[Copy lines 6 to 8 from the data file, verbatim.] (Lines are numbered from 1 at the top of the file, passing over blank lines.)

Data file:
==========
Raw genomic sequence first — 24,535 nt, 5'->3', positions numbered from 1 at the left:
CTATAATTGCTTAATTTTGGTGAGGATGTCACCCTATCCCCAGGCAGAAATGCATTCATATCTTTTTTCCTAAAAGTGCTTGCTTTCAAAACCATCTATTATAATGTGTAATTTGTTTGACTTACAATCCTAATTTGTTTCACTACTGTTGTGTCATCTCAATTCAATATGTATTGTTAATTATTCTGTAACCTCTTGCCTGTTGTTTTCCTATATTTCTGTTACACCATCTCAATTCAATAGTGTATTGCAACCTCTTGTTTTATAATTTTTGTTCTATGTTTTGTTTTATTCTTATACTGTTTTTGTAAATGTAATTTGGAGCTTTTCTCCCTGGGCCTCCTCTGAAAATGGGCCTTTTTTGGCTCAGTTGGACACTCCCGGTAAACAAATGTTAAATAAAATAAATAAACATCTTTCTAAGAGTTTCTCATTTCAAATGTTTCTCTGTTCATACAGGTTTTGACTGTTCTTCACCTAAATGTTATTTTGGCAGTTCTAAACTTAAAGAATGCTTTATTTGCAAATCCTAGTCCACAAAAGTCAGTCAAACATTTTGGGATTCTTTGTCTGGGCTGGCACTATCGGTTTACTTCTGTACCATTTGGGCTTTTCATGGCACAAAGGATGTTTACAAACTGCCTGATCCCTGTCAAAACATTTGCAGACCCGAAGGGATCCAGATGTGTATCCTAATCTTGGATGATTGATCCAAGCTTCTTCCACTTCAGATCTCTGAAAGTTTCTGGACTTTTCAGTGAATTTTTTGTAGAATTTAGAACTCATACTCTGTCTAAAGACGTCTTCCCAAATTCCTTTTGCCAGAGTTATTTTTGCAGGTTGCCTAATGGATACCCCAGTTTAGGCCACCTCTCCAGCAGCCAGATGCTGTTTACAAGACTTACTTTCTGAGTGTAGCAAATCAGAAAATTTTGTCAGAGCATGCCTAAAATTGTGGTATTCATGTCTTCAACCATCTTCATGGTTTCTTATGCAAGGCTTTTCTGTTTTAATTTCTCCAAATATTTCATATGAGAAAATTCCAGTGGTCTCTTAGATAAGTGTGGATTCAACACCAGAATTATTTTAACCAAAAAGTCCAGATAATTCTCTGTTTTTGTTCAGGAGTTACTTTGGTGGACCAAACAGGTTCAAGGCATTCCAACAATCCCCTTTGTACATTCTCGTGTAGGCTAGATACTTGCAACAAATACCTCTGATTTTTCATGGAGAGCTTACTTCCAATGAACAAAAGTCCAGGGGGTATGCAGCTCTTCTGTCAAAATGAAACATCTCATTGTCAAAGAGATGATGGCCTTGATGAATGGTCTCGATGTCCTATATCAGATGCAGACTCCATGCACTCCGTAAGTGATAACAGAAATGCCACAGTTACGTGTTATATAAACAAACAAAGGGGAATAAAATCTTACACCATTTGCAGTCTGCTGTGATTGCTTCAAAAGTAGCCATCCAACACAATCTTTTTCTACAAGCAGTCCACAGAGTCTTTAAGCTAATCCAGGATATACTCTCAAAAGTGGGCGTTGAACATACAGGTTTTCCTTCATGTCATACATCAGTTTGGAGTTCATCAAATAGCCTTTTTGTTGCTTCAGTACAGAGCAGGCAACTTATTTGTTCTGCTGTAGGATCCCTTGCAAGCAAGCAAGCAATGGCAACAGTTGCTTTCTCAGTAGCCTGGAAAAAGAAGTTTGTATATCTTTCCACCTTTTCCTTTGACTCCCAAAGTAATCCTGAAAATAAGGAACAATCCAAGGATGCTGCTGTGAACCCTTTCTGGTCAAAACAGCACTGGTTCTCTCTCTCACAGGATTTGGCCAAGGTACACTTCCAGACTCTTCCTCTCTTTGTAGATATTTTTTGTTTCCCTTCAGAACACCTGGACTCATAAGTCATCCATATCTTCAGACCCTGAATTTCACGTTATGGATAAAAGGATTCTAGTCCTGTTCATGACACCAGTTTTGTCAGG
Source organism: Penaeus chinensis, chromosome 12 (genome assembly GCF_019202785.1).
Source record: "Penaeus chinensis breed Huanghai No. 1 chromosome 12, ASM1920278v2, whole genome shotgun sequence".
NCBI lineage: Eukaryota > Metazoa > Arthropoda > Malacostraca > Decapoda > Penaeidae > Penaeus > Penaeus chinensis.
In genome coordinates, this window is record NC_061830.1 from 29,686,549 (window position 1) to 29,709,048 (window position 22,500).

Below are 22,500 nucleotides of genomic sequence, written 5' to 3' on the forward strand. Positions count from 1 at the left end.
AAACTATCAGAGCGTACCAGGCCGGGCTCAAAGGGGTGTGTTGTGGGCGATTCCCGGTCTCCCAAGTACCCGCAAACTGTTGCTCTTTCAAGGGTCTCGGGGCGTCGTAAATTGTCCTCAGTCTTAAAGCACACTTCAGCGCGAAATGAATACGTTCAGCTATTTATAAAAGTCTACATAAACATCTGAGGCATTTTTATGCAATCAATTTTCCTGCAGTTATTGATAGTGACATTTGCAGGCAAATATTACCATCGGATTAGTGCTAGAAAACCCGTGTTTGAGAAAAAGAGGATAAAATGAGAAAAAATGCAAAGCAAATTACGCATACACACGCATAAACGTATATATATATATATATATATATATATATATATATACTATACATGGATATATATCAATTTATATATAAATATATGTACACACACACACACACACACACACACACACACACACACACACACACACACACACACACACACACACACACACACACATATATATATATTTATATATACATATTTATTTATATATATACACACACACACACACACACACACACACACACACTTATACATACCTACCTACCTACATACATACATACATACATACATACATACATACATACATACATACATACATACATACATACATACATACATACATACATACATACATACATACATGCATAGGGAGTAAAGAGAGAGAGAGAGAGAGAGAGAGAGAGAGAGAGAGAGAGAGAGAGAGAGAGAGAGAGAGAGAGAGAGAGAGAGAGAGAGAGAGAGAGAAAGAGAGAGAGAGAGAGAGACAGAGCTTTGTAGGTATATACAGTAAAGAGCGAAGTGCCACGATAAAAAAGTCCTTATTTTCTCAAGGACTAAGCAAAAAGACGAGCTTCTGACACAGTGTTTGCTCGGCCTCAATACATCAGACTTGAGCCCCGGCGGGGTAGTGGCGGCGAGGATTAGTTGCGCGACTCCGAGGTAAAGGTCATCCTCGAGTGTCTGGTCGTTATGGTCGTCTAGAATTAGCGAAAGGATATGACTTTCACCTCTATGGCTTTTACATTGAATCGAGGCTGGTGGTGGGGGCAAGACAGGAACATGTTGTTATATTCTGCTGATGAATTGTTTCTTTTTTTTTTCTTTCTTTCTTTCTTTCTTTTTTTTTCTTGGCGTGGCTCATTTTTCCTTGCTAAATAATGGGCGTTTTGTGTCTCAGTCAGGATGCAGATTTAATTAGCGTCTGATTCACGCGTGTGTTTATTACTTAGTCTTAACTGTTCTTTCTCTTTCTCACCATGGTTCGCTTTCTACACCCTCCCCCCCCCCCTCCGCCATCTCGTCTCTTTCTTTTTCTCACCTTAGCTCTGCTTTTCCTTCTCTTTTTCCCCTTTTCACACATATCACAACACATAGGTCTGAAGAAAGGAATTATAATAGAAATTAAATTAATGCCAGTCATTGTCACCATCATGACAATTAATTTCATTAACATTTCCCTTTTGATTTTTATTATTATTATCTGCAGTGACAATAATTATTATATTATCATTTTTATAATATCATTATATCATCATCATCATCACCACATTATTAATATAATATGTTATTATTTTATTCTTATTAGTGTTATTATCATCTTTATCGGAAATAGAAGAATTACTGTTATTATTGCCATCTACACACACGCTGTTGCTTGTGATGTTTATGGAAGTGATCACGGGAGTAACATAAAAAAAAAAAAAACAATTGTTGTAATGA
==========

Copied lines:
In genome coordinates, this window is record NC_061830.1 from 29,686,549 (window position 1) to 29,709,048 (window position 22,500).

Below are 22,500 nucleotides of genomic sequence, written 5' to 3' on the forward strand. Positions count from 1 at the left end.
AAACTATCAGAGCGTACCAGGCCGGGCTCAAAGGGGTGTGTTGTGGGCGATTCCCGGTCTCCCAAGTACCCGCAAACTGTTGCTCTTTCAAGGGTCTCGGGGCGTCGTAAATTGTCCTCAGTCTTAAAGCACACTTCAGCGCGAAATGAATACGTTCAGCTATTTATAAAAGTCTACATAAACATCTGAGGCATTTTTATGCAATCAATTTTCCTGCAGTTATTGATAGTGACATTTGCAGGCAAATATTACCATCGGATTAGTGCTAGAAAACCCGTGTTTGAGAAAAAGAGGATAAAATGAGAAAAAATGCAAAGCAAATTACGCATACACACGCATAAACGTATATATATATATATATATATATATATATATATATACTATACATGGATATATATCAATTTATATATAAATATATGTACACACACACACACACACACACACACACACACACACACACACACACACACACACACACACACACACACACACACACATATATATATATTTATATATACATATTTATTTATATATATACACACACACACACACACACACACACACACACACTTATACATACCTACCTACCTACATACATACATACATACATACATACATACATACATACATACATACATACATACATACATACATACATACATACATACATACATACATACATACATGCATAGGGAGTAAAGAGAGAGAGAGAGAGAGAGAGAGAGAGAGAGAGAGAGAGAGAGAGAGAGAGAGAGAGAGAGAGAGAGAGAGAGAGAGAGAGAGAGAGAAAGAGAGAGAGAGAGAGAGACAGAGCTTTGTAGGTATATACAGTAAAGAGCGAAGTGCCACGATAAAAAAGTCCTTATTTTCTCAAGGACTAAGCAAAAAGACGAGCTTCTGACACAGTGTTTGCTCGGCCTCAATACATCAGACTTGAGCCCCGGCGGGGTAGTGGCGGCGAGGATTAGTTGCGCGACTCCGAGGTAAAGGTCATCCTCGAGTGTCTGGTCGTTATGGTCGTCTAGAATTAGCGAAAGGATATGACTTTCACCTCTATGGCTTTTACATTGAATCGAGGCTGGTGGTGGGGGCAAGACAGGAACATGTTGTTATATTCTGCTGATGAATTGTTTCTTTTTTTTTTCTTTCTTTCTTTCTTTCTTTTTTTTTCTTGGCGTGGCTCATTTTTCCTTGCTAAATAATGGGCGTTTTGTGTCTCAGTCAGGATGCAGATTTAATTAGCGTCTGATTCACGCGTGTGTTTATTACTTAGTCTTAACTGTTCTTTCTCTTTCTCACCATGGTTCGCTTTCTACACCCTCCCCCCCCCCCTCCGCCATCTCGTCTCTTTCTTTTTCTCACCTTAGCTCTGCTTTTCCTTCTCTTTTTCCCCTTTTCACACATATCACAACACATAGGTCTGAAGAAAGGAATTATAATAGAAATTAAATTAATGCCAGTCATTGTCACCATCATGACAATTAATTTCATTAACATTTCCCTTTTGATTTTTATTATTATTATCTGCAGTGACAATAATTATTATATTATCATTTTTATAATATCATTATATCATCATCATCATCACCACATTATTAATATAATATGTTATTATTTTATTCTTATTAGTGTTATTATCATCTTTATCGGAAATAGAAGAATTACTGTTATTATTGCCATCTACACACACGCTGTTGCTTGTGATGTTTATGGAAGTGATCACGGGAGTAACATAAAAAAAAAAAAAACAATTGTTGTAATGA